November 17, 2013 by  
Filed under Appetizers, Holidays

pecans

pecans (Photo credit: meghanmconrad)

1 pound pecan halves (or other nuts)
2 Tablespoons butter
Salt to taste
Additional seasonings if desired

Spread the pecans and butter into a single layer on a baking pan. Place into a 300 degree oven, stirring frequently roast until pecans are lightly toasted, approximately 20-30 minutes.
Remove from oven and season to taste.

You can use hot pepper sauce, cayenne pepper, etc. if desired. I prefer plain salt. If using hot pepper sauce, add it with the butter before toasting.

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Smoked Turkey and Other Turkey Tips

November 17, 2013 by  
Filed under Holidays, Tips

Pre-Smoked Turkey is an Easy Holiday Entree

My Thanksgiving meal is always a very traditional meal, just like my mother always made. My only concession to convenience is my smoked turkey. I purchase a pre-smoked turkey at the grocery store. The turkey is pre-cooked, and requires only thawing and reheating. It is tender and moist, with wonderful smoked turkey flavor. It is so easy, and my family likes it so much, that we occasionally cook one for parties or busy weeks and freeze the leftovers. Without the long cooking time of a raw bird, turkey can be enjoyed anytime.  The downside of this is that you don’t get the giblets, so you have to settle for regular turkey gravy. To cook, simply follow the reheating instructions on the package.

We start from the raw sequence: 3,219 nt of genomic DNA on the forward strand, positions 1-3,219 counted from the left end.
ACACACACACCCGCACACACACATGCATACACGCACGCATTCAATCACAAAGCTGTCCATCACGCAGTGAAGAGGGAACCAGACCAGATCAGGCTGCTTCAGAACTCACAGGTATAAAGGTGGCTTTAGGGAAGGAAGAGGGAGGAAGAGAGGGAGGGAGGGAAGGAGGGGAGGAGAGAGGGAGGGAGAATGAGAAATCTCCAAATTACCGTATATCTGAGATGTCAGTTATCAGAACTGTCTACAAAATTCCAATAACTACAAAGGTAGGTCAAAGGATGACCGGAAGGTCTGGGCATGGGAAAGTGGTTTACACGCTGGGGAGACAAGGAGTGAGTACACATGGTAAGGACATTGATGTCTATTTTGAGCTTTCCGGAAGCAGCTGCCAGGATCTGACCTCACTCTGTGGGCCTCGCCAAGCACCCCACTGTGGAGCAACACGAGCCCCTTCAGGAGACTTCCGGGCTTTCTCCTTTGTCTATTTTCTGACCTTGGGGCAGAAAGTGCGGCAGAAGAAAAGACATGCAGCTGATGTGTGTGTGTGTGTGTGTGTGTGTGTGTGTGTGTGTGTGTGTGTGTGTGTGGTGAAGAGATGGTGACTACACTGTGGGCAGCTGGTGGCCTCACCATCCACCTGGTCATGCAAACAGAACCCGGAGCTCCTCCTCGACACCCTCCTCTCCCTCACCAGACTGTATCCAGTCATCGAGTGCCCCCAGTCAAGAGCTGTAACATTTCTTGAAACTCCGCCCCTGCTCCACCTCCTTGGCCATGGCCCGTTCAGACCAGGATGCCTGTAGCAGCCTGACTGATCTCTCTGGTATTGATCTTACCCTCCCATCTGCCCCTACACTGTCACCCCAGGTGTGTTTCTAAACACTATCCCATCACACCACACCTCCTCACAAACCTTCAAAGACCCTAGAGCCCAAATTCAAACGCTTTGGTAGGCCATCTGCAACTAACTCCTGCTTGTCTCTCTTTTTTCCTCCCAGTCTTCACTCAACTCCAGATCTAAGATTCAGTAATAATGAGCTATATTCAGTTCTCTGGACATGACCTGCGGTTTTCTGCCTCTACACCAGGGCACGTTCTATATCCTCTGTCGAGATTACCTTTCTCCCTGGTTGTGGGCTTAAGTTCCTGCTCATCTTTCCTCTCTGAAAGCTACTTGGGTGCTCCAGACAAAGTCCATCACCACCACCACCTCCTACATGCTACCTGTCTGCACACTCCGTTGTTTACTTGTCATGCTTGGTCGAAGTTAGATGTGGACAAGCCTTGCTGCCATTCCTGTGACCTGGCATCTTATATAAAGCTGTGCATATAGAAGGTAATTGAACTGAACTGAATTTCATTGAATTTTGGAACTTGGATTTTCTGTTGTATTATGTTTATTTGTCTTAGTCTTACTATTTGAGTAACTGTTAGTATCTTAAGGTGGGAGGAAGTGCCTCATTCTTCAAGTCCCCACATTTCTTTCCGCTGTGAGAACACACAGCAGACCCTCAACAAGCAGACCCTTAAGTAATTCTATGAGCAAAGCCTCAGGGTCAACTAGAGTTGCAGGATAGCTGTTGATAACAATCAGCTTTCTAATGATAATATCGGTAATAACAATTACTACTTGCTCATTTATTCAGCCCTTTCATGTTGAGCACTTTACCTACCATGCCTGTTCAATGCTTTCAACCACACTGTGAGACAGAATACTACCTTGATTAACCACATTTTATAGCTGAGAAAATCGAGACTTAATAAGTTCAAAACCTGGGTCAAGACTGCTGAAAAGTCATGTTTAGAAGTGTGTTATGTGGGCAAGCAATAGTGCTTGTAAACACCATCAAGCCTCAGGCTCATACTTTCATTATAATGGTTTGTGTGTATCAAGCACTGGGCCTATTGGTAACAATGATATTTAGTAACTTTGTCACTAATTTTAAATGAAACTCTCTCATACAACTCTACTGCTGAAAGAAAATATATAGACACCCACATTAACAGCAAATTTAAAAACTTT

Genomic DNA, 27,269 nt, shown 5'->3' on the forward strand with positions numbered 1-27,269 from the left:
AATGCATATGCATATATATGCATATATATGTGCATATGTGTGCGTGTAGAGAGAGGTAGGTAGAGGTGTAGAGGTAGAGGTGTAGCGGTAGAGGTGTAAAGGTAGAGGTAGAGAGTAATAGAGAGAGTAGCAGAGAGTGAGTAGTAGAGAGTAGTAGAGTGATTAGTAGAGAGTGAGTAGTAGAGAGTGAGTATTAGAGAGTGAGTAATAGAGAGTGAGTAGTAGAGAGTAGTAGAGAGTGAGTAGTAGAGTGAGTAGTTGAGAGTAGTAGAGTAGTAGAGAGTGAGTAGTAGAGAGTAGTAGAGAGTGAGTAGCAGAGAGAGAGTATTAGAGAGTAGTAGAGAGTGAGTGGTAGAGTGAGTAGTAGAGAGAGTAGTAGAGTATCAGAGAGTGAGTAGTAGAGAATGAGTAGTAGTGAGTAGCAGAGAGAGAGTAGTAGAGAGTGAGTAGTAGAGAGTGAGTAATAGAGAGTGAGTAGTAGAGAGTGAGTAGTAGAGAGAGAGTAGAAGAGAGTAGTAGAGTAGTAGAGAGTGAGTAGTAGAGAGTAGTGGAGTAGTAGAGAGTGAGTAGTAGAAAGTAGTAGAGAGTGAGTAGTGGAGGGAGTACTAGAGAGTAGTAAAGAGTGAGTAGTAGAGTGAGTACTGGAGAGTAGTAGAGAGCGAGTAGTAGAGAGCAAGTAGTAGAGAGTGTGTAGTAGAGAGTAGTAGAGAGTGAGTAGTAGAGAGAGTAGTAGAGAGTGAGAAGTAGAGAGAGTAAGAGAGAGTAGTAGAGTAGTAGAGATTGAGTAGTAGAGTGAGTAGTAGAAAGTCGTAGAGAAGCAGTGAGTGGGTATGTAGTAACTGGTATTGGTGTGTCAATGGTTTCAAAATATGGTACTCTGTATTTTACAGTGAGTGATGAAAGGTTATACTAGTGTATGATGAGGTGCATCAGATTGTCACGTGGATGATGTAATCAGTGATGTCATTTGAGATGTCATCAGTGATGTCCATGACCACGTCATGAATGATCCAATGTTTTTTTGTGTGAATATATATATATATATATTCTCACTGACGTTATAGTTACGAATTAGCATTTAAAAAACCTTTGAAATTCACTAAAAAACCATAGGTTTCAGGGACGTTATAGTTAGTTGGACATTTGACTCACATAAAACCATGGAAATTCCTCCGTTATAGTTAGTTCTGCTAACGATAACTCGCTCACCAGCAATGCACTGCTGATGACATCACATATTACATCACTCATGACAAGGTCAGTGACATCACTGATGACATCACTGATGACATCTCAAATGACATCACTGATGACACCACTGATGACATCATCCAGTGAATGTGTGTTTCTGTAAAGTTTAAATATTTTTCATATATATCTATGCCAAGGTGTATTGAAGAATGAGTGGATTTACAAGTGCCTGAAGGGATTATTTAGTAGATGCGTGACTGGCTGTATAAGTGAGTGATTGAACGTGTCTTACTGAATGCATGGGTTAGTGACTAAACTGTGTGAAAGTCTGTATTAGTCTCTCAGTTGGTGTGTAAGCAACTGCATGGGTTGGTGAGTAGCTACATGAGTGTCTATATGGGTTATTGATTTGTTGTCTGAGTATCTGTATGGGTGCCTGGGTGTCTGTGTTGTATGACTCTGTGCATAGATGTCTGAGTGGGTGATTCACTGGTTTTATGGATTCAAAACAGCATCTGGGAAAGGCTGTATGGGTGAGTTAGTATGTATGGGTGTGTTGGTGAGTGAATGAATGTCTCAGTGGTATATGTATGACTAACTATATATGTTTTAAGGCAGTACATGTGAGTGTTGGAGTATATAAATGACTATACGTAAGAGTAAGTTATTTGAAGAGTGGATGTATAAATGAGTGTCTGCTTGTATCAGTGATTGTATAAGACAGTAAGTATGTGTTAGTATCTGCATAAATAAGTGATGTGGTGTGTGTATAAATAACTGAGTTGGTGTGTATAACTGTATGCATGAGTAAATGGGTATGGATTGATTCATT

Smoked Turkey

Smoked Turkey (Photo credit: SaucyGlo)

Other Turkey Tips

Did you know that you can get the butcher to cut your turkey in half? If you have a small family and don’t need a lot of leftovers, have the butcher cut the (frozen) turkey in half lengthwise. Place one half in the freezer for a future meal and use half for your holiday meal.

You can also have the turkey sliced in 3/4 inch slices crosswise for easy turkey nuggets. Thaw a slice, remove the bones, batter and fry for cheap and easy turkey nuggets. Even easier is to slice a turkey breast for boneless nuggets and turkey tenders. Stock up while prices are low.